The fourth reflection is on the law of causality pertaining to happiness and suffering. How do happiness and suffering come about? The Buddha taught that everything is the result of causes and conditions; also there is always a transformation due to causes and conditions. That is what karma is in a nutshell. The law of cause and effect is inescapable. It determines the shape of our future, not only of our present life, but also, according to Buddhist tradition, of the various states of existence that one will experience in lives to come.
Buddhists do not consider that death is the end like a flame being blown out or a drop of water evaporating on a hot surface but that consciousness continues. It carries with it the potential that is the result of all those activities and actions, which we call karma. Therefore, in order pursue relative happiness and avoid suffering, we must be able to recognize and discriminate between positive actions that will bring happiness and negative actions that will bring suffering.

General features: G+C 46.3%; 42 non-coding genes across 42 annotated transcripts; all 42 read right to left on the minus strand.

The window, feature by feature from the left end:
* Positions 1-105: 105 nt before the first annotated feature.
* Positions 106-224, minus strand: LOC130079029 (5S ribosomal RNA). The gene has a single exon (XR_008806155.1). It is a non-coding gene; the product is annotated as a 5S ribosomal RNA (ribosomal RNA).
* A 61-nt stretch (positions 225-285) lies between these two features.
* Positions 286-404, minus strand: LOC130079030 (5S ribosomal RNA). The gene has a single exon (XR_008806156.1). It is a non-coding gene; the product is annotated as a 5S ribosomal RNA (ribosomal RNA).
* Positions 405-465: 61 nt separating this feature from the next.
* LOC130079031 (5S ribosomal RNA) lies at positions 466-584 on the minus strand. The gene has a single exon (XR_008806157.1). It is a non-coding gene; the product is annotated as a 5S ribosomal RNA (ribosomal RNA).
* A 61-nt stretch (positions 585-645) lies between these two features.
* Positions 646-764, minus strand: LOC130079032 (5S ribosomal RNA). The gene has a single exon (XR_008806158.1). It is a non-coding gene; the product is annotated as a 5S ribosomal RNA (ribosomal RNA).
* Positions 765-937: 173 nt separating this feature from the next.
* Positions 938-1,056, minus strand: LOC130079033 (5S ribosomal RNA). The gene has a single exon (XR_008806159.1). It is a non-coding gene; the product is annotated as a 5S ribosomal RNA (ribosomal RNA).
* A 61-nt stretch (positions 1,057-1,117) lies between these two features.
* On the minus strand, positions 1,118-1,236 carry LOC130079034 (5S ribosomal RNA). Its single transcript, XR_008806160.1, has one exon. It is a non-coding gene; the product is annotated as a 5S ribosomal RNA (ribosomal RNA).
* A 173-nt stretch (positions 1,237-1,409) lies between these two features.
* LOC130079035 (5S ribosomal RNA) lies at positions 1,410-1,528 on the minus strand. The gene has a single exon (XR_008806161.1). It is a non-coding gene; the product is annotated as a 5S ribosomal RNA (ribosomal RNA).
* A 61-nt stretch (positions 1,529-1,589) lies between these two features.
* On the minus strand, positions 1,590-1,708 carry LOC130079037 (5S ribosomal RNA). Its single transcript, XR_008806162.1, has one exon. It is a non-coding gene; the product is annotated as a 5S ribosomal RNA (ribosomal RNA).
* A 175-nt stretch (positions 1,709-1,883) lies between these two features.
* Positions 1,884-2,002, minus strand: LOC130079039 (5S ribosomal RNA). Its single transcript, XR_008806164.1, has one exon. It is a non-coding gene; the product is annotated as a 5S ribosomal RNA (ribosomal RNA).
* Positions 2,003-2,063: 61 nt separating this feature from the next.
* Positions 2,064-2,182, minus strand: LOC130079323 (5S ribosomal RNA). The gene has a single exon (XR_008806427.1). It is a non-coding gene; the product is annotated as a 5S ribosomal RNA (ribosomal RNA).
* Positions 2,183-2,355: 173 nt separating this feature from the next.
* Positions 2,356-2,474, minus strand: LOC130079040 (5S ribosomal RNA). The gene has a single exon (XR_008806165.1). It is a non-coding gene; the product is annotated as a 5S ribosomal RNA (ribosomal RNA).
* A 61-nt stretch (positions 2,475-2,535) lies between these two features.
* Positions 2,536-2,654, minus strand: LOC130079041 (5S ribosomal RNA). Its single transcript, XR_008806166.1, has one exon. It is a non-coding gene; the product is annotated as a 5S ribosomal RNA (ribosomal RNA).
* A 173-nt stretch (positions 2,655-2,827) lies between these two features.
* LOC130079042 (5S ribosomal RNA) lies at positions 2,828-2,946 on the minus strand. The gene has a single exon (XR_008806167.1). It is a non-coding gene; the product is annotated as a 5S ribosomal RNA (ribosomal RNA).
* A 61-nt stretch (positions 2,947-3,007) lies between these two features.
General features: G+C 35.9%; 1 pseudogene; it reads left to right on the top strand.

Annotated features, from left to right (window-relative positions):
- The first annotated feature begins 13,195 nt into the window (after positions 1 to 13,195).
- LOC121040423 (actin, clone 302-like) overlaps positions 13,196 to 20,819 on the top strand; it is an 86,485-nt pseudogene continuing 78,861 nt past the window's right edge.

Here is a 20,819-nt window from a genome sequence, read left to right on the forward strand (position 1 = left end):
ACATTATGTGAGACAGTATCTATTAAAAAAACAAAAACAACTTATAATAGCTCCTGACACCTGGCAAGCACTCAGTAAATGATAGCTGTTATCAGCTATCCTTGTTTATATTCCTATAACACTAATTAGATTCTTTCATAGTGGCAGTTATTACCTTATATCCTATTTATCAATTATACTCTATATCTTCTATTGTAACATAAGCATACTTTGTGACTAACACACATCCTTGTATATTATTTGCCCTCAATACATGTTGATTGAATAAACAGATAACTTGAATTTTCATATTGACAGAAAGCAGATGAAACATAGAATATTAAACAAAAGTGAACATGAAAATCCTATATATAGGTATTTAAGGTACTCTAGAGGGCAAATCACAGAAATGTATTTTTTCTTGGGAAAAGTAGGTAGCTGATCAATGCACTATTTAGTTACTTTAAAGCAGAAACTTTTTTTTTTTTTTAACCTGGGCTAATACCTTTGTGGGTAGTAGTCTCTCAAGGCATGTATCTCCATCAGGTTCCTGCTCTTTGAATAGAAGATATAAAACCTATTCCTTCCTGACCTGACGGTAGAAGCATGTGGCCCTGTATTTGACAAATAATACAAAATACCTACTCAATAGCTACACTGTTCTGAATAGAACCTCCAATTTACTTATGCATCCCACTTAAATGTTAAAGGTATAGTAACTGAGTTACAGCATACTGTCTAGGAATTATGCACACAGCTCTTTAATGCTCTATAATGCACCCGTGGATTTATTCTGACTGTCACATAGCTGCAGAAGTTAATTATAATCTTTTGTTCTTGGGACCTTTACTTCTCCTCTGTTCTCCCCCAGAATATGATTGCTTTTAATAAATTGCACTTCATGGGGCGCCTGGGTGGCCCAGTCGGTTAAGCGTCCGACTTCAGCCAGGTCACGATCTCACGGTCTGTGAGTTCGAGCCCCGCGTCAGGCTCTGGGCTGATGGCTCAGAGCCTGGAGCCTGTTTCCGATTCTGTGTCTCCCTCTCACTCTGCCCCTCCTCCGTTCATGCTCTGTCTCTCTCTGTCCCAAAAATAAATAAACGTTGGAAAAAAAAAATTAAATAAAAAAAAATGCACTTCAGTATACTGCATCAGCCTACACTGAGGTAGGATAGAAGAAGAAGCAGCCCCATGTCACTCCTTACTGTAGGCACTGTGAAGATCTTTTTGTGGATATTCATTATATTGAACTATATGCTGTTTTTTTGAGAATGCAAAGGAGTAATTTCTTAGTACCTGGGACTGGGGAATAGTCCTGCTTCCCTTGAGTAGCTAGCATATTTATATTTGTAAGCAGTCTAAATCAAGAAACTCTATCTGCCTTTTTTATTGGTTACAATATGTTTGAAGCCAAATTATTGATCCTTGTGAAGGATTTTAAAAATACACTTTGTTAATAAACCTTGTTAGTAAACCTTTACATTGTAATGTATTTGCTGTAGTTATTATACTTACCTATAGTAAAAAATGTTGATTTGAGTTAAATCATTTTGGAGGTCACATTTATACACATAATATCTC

Happiness and suffering are manifestations of karma.
You cannot escape the law of cause and effect,
So the Victorious One has said.
Knowing this, discriminate carefully:
Avoid evil deeds; accomplish virtuous acts.
The law of cause and effect explains the subtle workings of life. There is a saying that if you want to see what you were in the past, look at your body; if you want to see what you will be in the future, just look at your actions. What we are did not come out of nowhere, without cause. It has not been imposed upon us by any predetermined destiny or divine creator, but is simply the result of a long chain of causes and effects. Therefore, if you wish to avoid suffering and gain well-being, then you need to gather all the causes and conditions that are going to bring about well-being: your present actions, thoughts and speech. If you want to know your future, you should reflect on what you are doing, thinking and saying now. This simple analysis will allow you to recognize both the causes of suffering and the source of happiness.